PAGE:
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Seeds and pollen as an evolutionary adaptation to dry land

Unlike bryophyte and fern spores (which are haploid cells dependent on moisture for rapid development of gametophytes), seeds contain a diploid embryo that will germinate into a sporophyte. Storage tissue to sustain growth and a protective coat give seeds their superior evolutionary advantage. Several layers of hardened tissue prevent desiccation, and free reproduction from the need for a constant supply of water. Furthermore, seeds remain in a state of dormancy—induced by desiccation and the hormone abscisic acid—until conditions for growth become favorable. Whether blown by the wind, floating on water, or carried away by animals, seeds are scattered in an expanding geographic range, thus avoiding competition with the parent plant.

Pollen grains ( [link] ) are male gametophytes and are carried by wind, water, or a pollinator. The whole structure is protected from desiccation and can reach the female organs without dependence on water. Male gametes reach female gametophyte and the egg cell gamete though a pollen tube: an extension of a cell within the pollen grain. The sperm of modern gymnosperms lack flagella, but in cycads and the Gingko , the sperm still possess flagella that allow them to swim down the pollen tube    to the female gamete; however, they are enclosed in a pollen grain.

 The micrograph shows four different kinds of fossilized pollen. The pollen is oval or round in shape, with a bumpy texture.
This fossilized pollen is from a Buckbean fen core found in Yellowstone National Park, Wyoming. The pollen is magnified 1,054 times. (credit: R.G. Baker, USGS; scale-bar data from Matt Russell)

Evolution of angiosperms

Undisputed fossil records place the massive appearance and diversification of angiosperms in the middle to late Mesozoic era. Angiosperms (“seed in a vessel”) produce a flower containing male and/or female reproductive structures. Fossil evidence ( [link] ) indicates that flowering plants first appeared in the Lower Cretaceous, about 125 million years ago, and were rapidly diversifying by the Middle Cretaceous, about 100 million years ago. Earlier traces of angiosperms are scarce. Fossilized pollen recovered from Jurassic geological material has been attributed to angiosperms. A few early Cretaceous rocks show clear imprints of leaves resembling angiosperm leaves. By the mid-Cretaceous, a staggering number of diverse flowering plants crowd the fossil record. The same geological period is also marked by the appearance of many modern groups of insects, including pollinating insects that played a key role in ecology and the evolution of flowering plants.

Although several hypotheses have been offered to explain this sudden profusion and variety of flowering plants, none have garnered the consensus of paleobotanists (scientists who study ancient plants). New data in comparative genomics and paleobotany have, however, shed some light on the evolution of angiosperms. Rather than being derived from gymnosperms, angiosperms form a sister clade (a species and its descendents) that developed in parallel with the gymnosperms. The two innovative structures of flowers and fruit represent an improved reproductive strategy that served to protect the embryo, while increasing genetic variability and range. Paleobotanists debate whether angiosperms evolved from small woody bushes, or were basal angiosperms related to tropical grasses. Both views draw support from cladistics studies, and the so-called woody magnoliid hypothesis—which proposes that the early ancestors of angiosperms were shrubs—also offers molecular biological evidence.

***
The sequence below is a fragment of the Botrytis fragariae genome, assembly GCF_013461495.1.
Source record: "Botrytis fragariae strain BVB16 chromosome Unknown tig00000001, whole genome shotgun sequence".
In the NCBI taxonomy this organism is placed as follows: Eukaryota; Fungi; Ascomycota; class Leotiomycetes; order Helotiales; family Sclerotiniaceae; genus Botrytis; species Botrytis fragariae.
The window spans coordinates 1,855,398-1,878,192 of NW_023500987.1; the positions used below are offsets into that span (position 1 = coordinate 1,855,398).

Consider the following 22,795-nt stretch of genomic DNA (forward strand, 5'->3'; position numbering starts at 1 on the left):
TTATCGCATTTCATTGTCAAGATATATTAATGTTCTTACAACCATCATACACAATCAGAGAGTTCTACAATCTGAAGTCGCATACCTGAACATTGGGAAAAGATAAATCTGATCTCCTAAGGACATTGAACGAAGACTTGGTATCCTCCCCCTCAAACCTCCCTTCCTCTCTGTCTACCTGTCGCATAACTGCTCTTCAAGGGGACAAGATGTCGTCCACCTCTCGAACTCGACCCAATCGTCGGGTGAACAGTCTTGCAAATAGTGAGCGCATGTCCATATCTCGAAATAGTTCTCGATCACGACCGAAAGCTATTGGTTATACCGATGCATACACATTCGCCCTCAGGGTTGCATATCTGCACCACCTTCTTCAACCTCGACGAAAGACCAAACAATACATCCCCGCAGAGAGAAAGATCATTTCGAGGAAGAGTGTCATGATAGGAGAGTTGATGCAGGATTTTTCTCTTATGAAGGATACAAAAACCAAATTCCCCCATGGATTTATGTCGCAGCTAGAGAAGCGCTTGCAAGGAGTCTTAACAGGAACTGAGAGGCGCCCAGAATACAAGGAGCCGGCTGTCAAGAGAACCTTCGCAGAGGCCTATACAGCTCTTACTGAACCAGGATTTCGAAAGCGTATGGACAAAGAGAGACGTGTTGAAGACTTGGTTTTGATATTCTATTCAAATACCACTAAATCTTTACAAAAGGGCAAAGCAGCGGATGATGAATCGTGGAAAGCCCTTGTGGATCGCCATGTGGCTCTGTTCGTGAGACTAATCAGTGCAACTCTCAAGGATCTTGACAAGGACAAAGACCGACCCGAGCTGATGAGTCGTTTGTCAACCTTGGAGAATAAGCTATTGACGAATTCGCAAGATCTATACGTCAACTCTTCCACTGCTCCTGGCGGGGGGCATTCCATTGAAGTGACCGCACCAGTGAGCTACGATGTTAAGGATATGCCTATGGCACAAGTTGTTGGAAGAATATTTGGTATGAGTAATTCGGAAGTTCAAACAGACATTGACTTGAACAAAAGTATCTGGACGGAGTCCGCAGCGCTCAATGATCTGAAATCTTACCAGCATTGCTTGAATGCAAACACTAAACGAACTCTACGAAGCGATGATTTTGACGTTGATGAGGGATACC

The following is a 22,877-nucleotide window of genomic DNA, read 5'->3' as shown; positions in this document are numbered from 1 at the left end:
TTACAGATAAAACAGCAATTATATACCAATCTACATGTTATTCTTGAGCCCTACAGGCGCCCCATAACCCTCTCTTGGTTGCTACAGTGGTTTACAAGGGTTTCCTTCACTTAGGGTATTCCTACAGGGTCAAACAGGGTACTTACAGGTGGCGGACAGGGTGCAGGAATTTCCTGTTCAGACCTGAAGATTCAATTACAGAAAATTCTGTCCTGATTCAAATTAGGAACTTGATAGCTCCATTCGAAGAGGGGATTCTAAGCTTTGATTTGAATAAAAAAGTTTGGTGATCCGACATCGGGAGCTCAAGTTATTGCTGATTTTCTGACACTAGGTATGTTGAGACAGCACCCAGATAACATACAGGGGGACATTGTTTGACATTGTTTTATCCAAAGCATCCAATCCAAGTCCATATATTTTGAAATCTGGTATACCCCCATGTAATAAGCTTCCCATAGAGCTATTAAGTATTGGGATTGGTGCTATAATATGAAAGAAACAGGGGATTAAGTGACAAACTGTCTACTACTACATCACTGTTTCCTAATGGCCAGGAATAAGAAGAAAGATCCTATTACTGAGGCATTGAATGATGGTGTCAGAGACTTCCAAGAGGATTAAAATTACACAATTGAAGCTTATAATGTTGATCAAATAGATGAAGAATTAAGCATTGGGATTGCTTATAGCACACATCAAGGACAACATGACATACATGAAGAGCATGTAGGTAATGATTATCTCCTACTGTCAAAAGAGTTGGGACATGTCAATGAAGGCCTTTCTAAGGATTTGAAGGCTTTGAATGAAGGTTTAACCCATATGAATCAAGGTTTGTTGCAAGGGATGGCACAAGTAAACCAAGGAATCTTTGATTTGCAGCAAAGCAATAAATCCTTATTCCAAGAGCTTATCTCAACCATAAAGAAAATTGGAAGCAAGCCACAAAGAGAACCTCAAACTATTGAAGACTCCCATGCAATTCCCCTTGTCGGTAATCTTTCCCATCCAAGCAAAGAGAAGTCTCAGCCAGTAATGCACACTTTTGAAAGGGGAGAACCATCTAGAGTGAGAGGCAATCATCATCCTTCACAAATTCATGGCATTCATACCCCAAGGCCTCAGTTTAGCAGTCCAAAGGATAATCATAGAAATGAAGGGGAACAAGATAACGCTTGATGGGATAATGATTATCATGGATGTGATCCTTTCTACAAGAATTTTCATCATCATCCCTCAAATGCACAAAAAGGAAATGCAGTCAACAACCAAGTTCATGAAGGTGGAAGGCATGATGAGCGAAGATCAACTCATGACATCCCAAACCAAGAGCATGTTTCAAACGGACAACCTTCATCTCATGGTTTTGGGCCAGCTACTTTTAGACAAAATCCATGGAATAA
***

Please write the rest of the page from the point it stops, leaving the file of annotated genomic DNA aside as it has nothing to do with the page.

Questions & Answers

what is meant by th word photosynthesis
MARTHA Reply
what is biology
stallon Reply
is the study living things
Zhayma
and non living things
Zhayma
what is water circle?
Faith Reply
please i asks whether this biology is for university
Sky Reply
for secondary
stallon
Copulation means coming together of male and female in the present of sexual Intercourse.
LEKAN Reply
what are the adaptive features of nervous system
Ridhwan
Please what is ovulation
Adusei Reply
What is cell division?
Adusei
What is copulation?
Adusei
bhaiya didi Gate mat
qaisar
bajali ji ka matlab Aur Payal Chaudhary ka matlab
qaisar
please tell me adaptive features of nervous system
Ridhwan
what is a metaborism
Beatrice Reply
this is a specialized part of the cell eg Nucleus
David Reply
what are adaptive features of nervous system
Ridhwan
what are the organelles?
Faith Reply
what is reproduction
mana Reply
reproduction is the process by which living organisms give rise to young ones of their own kind
Miriam
What is evolution
Wengelawit
the production of new forms of life over time as documented in the fossil record.
mana
hmm
Marvin
give two parasites where secondary host is water snail?
Kevin Reply
what is treats
Raih Reply
what are the organelles in cell that involves in protein sythenis
Rita Reply
what is a melanin?
Judith Reply
what is telophase
Elphas
melanin in that black color we posse in our skins
Marvin
Why do parasites take on a parasitic life?
Asadullah Reply

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Source:  OpenStax, Biology. OpenStax CNX. Feb 29, 2016 Download for free at http://cnx.org/content/col11448/1.10
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